Corals under climate change

Welcome to this year’s BIOL 301L blog. My name is Keisha and I am one of the Teaching Assistants for this year’s Marine Ecology and Evolution Lab. I am currently a Ph. D. student in Zoology in the Coral Reef Ecology Lab (Point Lab) at the Hawaii Institute of Marine Biology under the advisement of Dr. Paul Jokiel.

My research interests focus on the effects of anthropogenic stressors on coral reef ecology, particularly I am interested in how corals will be impacted by our changing climate. Currently, I am examining the interactions between increased temperature, ocean acidification, and increased solar irradiance on coral calcification (i.e. growth) and bleaching.

My experimental setup at the Hawaii Institute of Marine Biology

My experimental setup at the Hawaii Institute of Marine Biology
Photo Credit : Keisha Bahr

Our climate is changing at an alarming rate. The changes that are occurring in our climate are a result of increased carbon dioxide and other heat-trapped gases in the atmosphere, causing the Earth to warm. Along with global warming, the increased amount of carbon dioxide in the atmosphere has dissolved within our oceans causing the acidity of the ocean to increase (i.e. pH of the ocean is decreasing). This phenomenon is called ocean acidification. Nearly 40% of the carbon dioxide that is released by us into the atmosphere dissolves into the ocean, rivers, and lakes. With the increase in these emissions into the atmosphere, scientists project a wide range of impacts including sea level rise; melting of snow and ice; more severe heat, fire, and drought events; and more storms, rainfall, and floods. Moreover, the effects of climate change and ocean acidification potentially have negative effects of marine life.

Today, corals are one of the most ecologically and economically important ecosystems on Earth. An estimated 85% of the United States’ reef area is located within the Hawaiian Archipelago, which was recently valued at $33.57 billion dollars annually. Coral reef communities within the Hawaiian Islands are of particular concern because there is a high proportion of native and unique marine organisms only found in Hawaii. These organisms are a major component as well as dominant engineers of the world’s most isolated coral reef ecosystem.

Corals under climate change pressure are experiencing warmer water temperatures and more acidic water. Corals are very sensitive to temperature changes, where 1-2º C above the normal summer maximum can led to coral bleaching. Coral bleaching occurs with the corals’ algal symbiont (algal that live in the corals’ cells) is expelled from the coral. This event can be exteremly detrimental for coral, as the algal symbionts provide up to 90% of the corals diet. Without these symbionts, the coral can starve.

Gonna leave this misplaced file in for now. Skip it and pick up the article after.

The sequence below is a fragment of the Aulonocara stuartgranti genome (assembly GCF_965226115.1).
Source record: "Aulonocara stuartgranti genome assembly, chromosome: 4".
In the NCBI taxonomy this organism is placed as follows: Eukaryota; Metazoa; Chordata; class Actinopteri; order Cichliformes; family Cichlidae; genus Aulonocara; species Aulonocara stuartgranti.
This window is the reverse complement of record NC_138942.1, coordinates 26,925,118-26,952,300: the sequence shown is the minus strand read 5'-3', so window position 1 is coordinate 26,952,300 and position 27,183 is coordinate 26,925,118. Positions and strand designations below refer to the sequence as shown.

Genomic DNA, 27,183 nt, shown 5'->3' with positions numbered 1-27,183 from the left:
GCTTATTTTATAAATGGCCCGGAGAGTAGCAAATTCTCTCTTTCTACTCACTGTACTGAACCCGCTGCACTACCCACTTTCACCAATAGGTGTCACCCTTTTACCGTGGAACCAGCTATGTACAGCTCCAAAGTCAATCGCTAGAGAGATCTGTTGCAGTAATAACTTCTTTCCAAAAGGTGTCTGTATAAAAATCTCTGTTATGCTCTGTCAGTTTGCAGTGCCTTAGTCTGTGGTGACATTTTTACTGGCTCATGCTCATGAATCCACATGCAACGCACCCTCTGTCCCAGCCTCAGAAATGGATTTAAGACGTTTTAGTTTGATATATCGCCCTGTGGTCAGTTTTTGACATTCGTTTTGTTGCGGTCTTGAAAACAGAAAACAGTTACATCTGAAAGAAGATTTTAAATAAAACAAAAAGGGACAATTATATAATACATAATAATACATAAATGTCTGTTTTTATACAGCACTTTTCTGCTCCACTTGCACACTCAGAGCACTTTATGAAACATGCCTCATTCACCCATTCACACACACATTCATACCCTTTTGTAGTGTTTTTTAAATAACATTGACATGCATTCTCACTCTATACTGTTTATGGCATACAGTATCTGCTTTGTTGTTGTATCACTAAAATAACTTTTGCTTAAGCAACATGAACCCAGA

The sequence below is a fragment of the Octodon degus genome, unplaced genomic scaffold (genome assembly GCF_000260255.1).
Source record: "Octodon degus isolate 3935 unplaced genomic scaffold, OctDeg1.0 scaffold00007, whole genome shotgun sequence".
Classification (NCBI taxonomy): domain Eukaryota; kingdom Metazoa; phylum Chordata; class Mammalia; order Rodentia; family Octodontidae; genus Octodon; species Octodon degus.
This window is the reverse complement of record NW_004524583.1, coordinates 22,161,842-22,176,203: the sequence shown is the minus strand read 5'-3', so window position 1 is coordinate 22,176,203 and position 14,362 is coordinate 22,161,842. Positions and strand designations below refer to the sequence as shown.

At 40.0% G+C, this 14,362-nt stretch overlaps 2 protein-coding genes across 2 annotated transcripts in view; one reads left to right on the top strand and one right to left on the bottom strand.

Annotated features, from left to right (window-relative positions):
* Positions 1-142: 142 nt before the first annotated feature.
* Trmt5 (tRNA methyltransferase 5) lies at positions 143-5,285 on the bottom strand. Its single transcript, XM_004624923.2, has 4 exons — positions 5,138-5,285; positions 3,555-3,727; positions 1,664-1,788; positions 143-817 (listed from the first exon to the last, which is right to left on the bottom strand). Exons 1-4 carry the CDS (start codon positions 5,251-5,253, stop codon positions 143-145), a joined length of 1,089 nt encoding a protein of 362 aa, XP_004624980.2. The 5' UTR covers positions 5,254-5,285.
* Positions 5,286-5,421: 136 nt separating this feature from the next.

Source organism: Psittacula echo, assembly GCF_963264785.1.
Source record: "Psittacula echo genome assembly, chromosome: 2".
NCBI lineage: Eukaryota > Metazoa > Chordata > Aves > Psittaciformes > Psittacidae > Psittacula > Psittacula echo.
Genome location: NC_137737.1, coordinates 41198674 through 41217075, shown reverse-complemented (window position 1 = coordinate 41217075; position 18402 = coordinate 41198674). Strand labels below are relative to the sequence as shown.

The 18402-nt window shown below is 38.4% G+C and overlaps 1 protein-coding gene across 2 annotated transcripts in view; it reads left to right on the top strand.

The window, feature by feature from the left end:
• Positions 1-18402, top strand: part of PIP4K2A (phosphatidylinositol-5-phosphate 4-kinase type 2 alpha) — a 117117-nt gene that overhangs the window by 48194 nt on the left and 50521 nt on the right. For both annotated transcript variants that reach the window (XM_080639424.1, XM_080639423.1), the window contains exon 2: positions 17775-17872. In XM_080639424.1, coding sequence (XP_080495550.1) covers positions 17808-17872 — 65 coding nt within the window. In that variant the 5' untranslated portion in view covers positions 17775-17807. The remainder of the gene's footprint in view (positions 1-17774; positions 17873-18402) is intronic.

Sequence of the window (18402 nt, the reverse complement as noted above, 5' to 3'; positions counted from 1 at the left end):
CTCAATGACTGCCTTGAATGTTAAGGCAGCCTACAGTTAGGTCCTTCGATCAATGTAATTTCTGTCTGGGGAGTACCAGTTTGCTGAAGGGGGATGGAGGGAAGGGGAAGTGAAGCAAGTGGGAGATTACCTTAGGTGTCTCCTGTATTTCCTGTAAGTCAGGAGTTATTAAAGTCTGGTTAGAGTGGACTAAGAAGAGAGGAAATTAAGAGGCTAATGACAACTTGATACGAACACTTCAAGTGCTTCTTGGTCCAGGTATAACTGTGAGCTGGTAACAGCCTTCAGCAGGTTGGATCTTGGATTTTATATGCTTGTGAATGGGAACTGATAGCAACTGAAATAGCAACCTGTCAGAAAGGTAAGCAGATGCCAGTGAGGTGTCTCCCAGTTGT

Check out this video on coral bleaching:

The other obstacle corals face in our changing climate is ocean acidification. The increasing acidity in the ocean hinders the corals’ ability to grow its carbonate skeleton. With slower calcification rates (i.e. growth rates) in our coral reefs, the reefs become more fragile in structure and more vulnerable to erosion.

My research aims to identify how corals in Hawaii will respond to climate change and ocean acidification. As part of my research, I am investigation the single effects,  interactions, and multiple effects of climate change stressors (i.e. temperature, solar irradiance, and carbon dioxide).

I am currently investigating the following questions:
1. Do corals respond differently to one stressor in comparison to another?
2. How do corals respond to multiple climate change stressors?
3. When are corals most vulnerable to climate change?

Here are a few parting thoughts:




Bridge TCL, Hughes TP, Guinotte JM, and P Bongaerts. 2013. Call to protect all coral reefs. Nature Climate Change.

Cesar HSJ, and P van Beukering. 2004. Economic Valuation of the Coral reefs of Hawaii. Pacific Science. 58 (2): 231-242

Hoegh-Guldberg O, Mumby PJ, Hooten AJ, Steneck RS, Greenfield P, Gomez E, and ME Hatziolos. 2007. Coral reefs under rapid climate change and ocean acidification. Science. 318(5857): 1737-1742.

Gattuso J.-P., Allemand D. and M. Frankignoulle. 1999. Photosynthesis and calcification at cellular, organismal and community levels in coral reefs: a review on interactions and control by carbonate chemistry. American Zoologist 39(1):160-183.

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This entry was posted on Tuesday, January 21st, 2014 at 10:58 pm and is filed under Uncategorized. You can follow any responses to this entry through the RSS 2.0 feed. Both comments and pings are currently closed.